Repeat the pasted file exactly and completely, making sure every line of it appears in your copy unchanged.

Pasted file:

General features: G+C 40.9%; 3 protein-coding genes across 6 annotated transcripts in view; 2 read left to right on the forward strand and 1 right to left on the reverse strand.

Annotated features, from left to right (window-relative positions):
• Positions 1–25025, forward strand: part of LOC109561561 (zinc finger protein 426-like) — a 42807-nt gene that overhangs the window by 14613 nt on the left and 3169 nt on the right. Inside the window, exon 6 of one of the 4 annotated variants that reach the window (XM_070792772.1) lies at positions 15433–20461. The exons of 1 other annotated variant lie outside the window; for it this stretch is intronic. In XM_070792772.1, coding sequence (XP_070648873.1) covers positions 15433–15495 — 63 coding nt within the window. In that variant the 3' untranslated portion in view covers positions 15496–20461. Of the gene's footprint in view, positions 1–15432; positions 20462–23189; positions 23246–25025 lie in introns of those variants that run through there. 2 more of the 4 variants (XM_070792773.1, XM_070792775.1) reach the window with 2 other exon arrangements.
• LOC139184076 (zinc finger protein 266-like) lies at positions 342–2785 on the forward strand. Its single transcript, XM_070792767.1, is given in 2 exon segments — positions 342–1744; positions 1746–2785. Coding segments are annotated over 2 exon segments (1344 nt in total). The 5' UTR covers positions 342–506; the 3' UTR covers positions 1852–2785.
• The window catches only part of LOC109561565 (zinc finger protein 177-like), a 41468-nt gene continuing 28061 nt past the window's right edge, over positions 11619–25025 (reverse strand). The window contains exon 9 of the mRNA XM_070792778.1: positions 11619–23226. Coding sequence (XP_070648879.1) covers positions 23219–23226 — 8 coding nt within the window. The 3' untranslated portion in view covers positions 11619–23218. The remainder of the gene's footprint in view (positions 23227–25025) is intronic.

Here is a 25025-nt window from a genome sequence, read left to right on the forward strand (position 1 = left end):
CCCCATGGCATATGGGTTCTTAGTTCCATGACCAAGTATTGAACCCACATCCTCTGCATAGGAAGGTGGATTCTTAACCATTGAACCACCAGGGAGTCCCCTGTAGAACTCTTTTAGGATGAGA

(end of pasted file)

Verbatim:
General features: G+C 40.9%; 3 protein-coding genes across 6 annotated transcripts in view; 2 read left to right on the forward strand and 1 right to left on the reverse strand.

Annotated features, from left to right (window-relative positions):
• Positions 1–25025, forward strand: part of LOC109561561 (zinc finger protein 426-like) — a 42807-nt gene that overhangs the window by 14613 nt on the left and 3169 nt on the right. Inside the window, exon 6 of one of the 4 annotated variants that reach the window (XM_070792772.1) lies at positions 15433–20461. The exons of 1 other annotated variant lie outside the window; for it this stretch is intronic. In XM_070792772.1, coding sequence (XP_070648873.1) covers positions 15433–15495 — 63 coding nt within the window. In that variant the 3' untranslated portion in view covers positions 15496–20461. Of the gene's footprint in view, positions 1–15432; positions 20462–23189; positions 23246–25025 lie in introns of those variants that run through there. 2 more of the 4 variants (XM_070792773.1, XM_070792775.1) reach the window with 2 other exon arrangements.
• LOC139184076 (zinc finger protein 266-like) lies at positions 342–2785 on the forward strand. Its single transcript, XM_070792767.1, is given in 2 exon segments — positions 342–1744; positions 1746–2785. Coding segments are annotated over 2 exon segments (1344 nt in total). The 5' UTR covers positions 342–506; the 3' UTR covers positions 1852–2785.
• The window catches only part of LOC109561565 (zinc finger protein 177-like), a 41468-nt gene continuing 28061 nt past the window's right edge, over positions 11619–25025 (reverse strand). The window contains exon 9 of the mRNA XM_070792778.1: positions 11619–23226. Coding sequence (XP_070648879.1) covers positions 23219–23226 — 8 coding nt within the window. The 3' untranslated portion in view covers positions 11619–23218. The remainder of the gene's footprint in view (positions 23227–25025) is intronic.

Here is a 25025-nt window from a genome sequence, read left to right on the forward strand (position 1 = left end):
CCCCATGGCATATGGGTTCTTAGTTCCATGACCAAGTATTGAACCCACATCCTCTGCATAGGAAGGTGGATTCTTAACCATTGAACCACCAGGGAGTCCCCTGTAGAACTCTTTTAGGATGAGA